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Showing posts from August, 2013

Small Business Taxes & Accounting: Part I (Estimated Tax Payments)

Someone suggested as a blog post topic "small business taxes and accounting".  So, you mean, like, my entire job?  Let's break that down into smaller chunks, shall we?  I'll start with estimated tax payments.

Everyone is required to pay their taxes during the year (once per quarter) and will pay a penalty if they don't (with some exceptions).  However, people with regular jobs (those who receive a W-2), will generally have their taxes withheld (and paid to the IRS) by their employer throughout the year and so don't have to worry about making estimated tax payments.  Those who are self-employed (or receive investment or other income) will need to make estimated tax payments in order to avoid penalties.

Some exceptions to the requirement to pay estimated taxes include owing less than $1,000 on your tax return and not being required to make estimated payments in the prior year.  Basically, you get a free pass for the first year you're required to make estima…

How Long Do I Have to Keep These Stupid Tax Records?

Things are still slow here in the office!  I thought I'd expand a little on one of the topics I discussed yesterday.

Q: Here's one for you: how long do I need to hang on to old tax returns and old receipts?

A: You should save tax returns themselves indefinitely (yeah, I just said keep em forever :-P) but you can trash back-up documentation (receipts, etc.) after the statute of limitations for audit, which is 3 years after the later of the date you filed the return or the date it was due. So, if you filed your 2010 tax return on time, you can now throw away the documentation for it, although I'd save the return itself.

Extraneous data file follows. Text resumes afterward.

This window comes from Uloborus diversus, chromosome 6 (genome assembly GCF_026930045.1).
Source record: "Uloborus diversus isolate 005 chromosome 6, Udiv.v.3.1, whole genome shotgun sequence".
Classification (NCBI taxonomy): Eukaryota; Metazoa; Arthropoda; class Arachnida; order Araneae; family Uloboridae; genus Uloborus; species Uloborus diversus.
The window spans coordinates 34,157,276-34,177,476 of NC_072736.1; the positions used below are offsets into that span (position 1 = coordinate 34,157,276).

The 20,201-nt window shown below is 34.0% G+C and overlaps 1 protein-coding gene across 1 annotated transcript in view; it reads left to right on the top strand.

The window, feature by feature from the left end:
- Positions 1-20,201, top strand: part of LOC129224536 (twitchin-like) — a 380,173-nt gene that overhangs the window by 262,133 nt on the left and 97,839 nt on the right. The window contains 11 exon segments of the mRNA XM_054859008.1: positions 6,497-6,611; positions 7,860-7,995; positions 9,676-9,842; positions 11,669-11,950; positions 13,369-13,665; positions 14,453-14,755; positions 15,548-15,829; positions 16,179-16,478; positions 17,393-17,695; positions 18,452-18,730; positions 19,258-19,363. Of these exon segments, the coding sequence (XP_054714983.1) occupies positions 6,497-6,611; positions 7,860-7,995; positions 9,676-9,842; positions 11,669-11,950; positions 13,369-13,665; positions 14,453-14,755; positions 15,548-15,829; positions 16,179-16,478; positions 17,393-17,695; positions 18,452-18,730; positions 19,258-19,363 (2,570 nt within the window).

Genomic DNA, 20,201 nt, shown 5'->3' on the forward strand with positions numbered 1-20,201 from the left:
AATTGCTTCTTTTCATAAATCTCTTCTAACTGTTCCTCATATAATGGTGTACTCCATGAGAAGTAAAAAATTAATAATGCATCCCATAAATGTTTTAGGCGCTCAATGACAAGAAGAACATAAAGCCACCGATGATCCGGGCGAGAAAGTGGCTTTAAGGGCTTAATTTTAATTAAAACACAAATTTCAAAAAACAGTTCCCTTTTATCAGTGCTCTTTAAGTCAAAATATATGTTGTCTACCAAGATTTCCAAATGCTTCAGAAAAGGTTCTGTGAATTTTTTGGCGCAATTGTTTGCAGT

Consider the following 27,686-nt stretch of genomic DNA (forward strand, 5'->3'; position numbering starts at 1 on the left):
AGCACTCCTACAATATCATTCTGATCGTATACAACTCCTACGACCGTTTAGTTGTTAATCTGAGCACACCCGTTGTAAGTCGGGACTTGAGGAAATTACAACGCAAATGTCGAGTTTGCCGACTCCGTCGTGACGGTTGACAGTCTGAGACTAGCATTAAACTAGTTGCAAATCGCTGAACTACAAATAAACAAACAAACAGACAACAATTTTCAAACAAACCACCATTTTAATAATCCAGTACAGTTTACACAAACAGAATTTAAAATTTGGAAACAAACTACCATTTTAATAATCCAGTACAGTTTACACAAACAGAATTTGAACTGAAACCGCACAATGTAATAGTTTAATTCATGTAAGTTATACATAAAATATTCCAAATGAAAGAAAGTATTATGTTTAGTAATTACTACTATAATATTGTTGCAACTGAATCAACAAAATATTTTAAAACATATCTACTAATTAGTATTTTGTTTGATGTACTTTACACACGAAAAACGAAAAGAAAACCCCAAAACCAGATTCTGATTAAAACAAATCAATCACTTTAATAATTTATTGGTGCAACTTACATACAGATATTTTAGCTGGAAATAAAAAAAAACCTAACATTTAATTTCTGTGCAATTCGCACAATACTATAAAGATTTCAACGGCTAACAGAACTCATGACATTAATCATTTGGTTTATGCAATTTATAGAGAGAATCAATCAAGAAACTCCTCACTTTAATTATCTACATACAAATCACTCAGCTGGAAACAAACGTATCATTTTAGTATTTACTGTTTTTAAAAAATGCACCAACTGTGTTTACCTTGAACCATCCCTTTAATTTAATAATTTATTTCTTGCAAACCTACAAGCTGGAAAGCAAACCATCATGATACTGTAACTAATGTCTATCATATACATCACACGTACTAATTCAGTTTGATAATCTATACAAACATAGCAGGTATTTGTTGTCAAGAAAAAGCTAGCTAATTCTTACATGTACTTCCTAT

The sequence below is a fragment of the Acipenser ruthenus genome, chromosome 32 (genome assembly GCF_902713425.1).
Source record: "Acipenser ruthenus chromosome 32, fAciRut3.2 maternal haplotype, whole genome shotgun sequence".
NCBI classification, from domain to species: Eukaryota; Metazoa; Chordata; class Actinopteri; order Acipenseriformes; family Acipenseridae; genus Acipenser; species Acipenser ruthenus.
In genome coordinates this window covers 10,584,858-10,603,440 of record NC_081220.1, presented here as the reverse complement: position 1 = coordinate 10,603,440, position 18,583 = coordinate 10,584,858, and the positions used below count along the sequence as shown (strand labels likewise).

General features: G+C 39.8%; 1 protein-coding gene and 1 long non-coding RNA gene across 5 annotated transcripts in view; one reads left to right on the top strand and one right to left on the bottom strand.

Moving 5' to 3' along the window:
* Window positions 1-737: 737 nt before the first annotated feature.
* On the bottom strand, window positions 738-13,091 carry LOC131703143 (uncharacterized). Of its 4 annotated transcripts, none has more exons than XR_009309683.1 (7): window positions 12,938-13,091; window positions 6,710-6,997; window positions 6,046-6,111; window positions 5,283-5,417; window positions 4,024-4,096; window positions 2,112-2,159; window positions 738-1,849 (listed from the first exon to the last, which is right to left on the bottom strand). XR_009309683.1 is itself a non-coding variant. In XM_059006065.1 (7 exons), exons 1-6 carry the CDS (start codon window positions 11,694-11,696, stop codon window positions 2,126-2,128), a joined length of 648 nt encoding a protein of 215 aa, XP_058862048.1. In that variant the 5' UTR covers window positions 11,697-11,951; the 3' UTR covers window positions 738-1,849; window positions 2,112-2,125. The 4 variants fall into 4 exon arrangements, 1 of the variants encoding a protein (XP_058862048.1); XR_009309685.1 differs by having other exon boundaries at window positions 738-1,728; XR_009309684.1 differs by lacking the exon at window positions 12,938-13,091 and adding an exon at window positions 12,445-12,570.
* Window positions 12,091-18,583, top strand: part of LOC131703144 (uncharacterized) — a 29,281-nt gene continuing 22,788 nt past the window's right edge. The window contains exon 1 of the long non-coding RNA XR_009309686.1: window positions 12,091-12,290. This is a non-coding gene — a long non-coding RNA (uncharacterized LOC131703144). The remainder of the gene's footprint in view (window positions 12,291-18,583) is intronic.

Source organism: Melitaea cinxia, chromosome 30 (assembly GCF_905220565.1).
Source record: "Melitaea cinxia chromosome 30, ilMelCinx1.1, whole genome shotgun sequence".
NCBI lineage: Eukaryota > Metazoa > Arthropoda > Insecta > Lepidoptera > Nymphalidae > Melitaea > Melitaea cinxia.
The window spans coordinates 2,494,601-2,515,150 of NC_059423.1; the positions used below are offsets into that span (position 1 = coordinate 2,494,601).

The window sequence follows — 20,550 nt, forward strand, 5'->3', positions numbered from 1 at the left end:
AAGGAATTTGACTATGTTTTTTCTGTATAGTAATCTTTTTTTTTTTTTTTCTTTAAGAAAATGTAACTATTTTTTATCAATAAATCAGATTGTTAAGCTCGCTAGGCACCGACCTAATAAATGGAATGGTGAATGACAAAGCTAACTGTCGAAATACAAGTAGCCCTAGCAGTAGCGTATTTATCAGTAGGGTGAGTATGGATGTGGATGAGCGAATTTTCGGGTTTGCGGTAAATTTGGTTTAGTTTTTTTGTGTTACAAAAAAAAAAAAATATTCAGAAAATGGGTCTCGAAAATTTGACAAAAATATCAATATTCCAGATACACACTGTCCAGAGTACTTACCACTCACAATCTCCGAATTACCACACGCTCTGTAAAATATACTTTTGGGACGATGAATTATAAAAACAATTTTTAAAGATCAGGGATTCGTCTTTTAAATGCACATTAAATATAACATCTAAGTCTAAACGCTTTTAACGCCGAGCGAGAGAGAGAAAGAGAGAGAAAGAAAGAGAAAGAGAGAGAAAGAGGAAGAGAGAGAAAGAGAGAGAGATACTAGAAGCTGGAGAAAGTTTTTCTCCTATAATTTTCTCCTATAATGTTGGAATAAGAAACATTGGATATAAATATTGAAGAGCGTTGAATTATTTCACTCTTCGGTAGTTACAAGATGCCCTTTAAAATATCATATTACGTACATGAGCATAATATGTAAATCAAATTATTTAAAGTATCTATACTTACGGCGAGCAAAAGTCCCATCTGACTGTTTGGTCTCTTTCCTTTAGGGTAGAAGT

Correction: if you filed your 2009 tax return (due in 2010), you can now throw away the documentation for it.
That was the short answer.  The long answer is this:
You should keep your documentation until the statute of limitations runs out for the tax return it applies to.

The statute of limitations for assessment of tax (i.e. audit) generally runs three years fro…

Facebook Q&A

Earlier today, I asked my Facebook followers if they wanted any free tax advice. Here's what they asked, and my responses:


Q: How late can you get your tax stuff to your accountant and still make a deadline?

A: Technically, depending on how busy 'your accountant' is, October 15. But I would recommend sooner rather than later.


Q: Here's one for you: how long do I need to hang on to old tax returns and old receipts?

A: You should save tax returns themselves indefinitely (yeah, I just said keep em forever :P) but you can trash back-up documentation (receipts, etc.) after the statute of limitations for audit, which is 3 years after the later of the date you filed the return or the date it was due. So, if you filed your 2010 tax return on time, you can now throw away the documentation for it, although I'd save the return itself.

Correction: if you filed your 2009 (due in 2010), you can now throw away the documentation for it.

Q: Is it true that certain things will "…

Welcome to my blog!

During the slow time in my office, I decided to start a blog.  I've always enjoyed writing and want to incorporate some of my tax expertise into my professional 'marketing' strategy for myself.

A little about me, professionally:

I've been a tax preparer with CSD & Co. since January 2009.  I earned my CPA certification, after a grueling exam, plus education and experience requirements, in June of 2010.  I am uniquely suited to this type of work, with an analytical mind and a penchant for solving problems.  Working in a small city, most of my clients are small businesses or individuals whose complexity of investments have exceeded their ability or willingness to prepare their own taxes.

I am most certainly your typical accountant-type.  I have moments of social awkwardness and tend towards the introverted.  However, I did, at some point in my adult life, learn how to talk to other adults and I strive to be approachable, friendly, and comprehensible.  I can explain tax c…